It must be pretty distressing for Washington Capitals fans to read about Alex Ovechkin joining the KHL, and even more distressing to hear how he may not return to the NHL if player salaries are slashed.
So let’s put all that talk aside for awhile and instead discuss Ovechkin playing in the NHL and striving for the league’s ultimate prize.
Can Alex Ovechkin lead the Washington Capitals to the Stanley Cup?
Alex Ovechkin is the engine that drives this team. The Washington Capitals respond to his physicality, and feed off his energy. When the team captain is flying around the rink making opponents pay for simply being on the ice, his teammates respond in a positive manner. As proof of his physical nature, Ovechkin has actually finished in the top 30 in the NHL in hits for each of the last three seasons.
But as Ovechkin himself famously pointed out last season to Katie Carrera of The Washington Post, he has a more important role on the team:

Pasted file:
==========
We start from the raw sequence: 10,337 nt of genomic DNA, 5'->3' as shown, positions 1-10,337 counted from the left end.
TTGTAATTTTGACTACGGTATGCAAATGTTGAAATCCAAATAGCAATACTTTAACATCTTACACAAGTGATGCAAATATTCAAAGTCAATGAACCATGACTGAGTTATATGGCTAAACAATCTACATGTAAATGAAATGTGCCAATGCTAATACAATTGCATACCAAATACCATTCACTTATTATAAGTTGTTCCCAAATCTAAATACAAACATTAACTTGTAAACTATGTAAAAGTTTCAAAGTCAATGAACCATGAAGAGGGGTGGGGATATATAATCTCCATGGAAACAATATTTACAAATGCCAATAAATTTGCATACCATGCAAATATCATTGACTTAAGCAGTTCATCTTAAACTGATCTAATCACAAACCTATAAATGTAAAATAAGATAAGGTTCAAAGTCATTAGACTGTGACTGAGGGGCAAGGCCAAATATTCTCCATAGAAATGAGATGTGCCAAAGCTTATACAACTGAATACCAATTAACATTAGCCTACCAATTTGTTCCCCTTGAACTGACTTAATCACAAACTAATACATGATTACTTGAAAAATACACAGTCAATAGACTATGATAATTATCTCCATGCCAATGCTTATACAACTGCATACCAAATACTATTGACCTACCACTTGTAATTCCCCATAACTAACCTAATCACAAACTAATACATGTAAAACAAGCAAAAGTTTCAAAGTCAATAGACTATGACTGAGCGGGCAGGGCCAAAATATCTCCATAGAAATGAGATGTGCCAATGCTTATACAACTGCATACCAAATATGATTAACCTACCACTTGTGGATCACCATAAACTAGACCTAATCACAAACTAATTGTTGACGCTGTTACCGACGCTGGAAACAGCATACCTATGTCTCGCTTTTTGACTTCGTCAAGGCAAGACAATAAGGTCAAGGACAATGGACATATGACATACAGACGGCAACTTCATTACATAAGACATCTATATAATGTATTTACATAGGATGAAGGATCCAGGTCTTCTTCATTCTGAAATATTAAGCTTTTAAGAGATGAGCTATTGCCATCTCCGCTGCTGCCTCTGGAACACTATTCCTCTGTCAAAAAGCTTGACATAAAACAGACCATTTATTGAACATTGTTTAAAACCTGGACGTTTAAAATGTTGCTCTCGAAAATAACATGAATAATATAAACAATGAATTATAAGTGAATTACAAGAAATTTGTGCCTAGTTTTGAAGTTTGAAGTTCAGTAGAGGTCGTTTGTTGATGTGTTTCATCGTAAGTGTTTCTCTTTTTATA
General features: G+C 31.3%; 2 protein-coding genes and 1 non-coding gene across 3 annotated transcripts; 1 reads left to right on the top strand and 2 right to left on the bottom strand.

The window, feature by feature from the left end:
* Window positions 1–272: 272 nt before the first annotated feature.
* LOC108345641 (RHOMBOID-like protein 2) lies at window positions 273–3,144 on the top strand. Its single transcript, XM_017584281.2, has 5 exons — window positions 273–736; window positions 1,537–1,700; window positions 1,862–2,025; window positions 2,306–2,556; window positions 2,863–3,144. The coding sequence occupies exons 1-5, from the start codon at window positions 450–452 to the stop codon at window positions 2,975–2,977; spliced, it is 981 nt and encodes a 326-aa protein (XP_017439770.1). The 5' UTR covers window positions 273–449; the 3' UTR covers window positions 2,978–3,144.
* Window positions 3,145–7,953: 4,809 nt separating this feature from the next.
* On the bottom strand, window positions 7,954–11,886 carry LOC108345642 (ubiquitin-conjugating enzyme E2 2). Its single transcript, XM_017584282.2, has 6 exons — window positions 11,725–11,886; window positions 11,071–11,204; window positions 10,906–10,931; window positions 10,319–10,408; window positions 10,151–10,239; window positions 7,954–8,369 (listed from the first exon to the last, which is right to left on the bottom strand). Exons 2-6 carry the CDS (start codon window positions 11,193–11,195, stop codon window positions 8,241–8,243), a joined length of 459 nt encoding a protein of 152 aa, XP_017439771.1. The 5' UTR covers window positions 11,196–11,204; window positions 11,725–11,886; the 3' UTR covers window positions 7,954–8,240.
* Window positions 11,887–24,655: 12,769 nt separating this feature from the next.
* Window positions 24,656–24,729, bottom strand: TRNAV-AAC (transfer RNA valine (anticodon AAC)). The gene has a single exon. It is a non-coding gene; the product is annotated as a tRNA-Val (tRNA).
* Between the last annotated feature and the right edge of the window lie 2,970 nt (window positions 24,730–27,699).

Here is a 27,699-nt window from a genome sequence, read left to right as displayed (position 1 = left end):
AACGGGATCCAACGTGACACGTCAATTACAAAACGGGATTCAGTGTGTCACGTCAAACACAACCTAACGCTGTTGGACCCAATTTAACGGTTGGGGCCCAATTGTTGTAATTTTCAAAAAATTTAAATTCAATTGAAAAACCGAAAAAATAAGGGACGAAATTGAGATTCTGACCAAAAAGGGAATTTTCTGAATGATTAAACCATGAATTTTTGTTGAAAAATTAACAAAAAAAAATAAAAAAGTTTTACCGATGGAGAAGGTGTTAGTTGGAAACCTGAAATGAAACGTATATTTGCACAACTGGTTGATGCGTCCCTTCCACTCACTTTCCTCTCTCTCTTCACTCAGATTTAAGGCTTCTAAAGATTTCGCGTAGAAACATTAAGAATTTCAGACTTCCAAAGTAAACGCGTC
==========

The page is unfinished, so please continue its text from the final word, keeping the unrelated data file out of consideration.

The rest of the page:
I have chances to score. My job is to score goals, not make the hits. The second period I have probably like three chances to score, but I didn’t do the right thing.
However, Ovechkin’s production suffered a well-documented decline over the last two seasons. During the 2010-11 season, he scored only 0.41 goals per game. This past season, that number went up to 0.49 goals per game, but was still below his career average.
Goal scoring is obviously a key element of any hockey team, so the importance of Ovechkin’s natural ability cannot be understated. Not surprisingly, a decline in production by the team's leading scorer can have a significant effect on the team.
And goal scoring carries even more weight in the post season. In 51 career playoff games, Ovechkin has scored 30 goals, for an average of 0.59 goals per game. He also has five game-winning goals in the playoffs.
This clutch performing has been invaluable to the Washington Capitals in the playoffs during Ovechkin’s career, and it would become even more valuable during a deep postseason run.
With Ovechkin leading the team’s physical and offensive onslaught, the Washington Capitals can achieve the ultimate goal of any NHL team by winning the Stanley Cup.
But there is one major caveat to the preceding statement: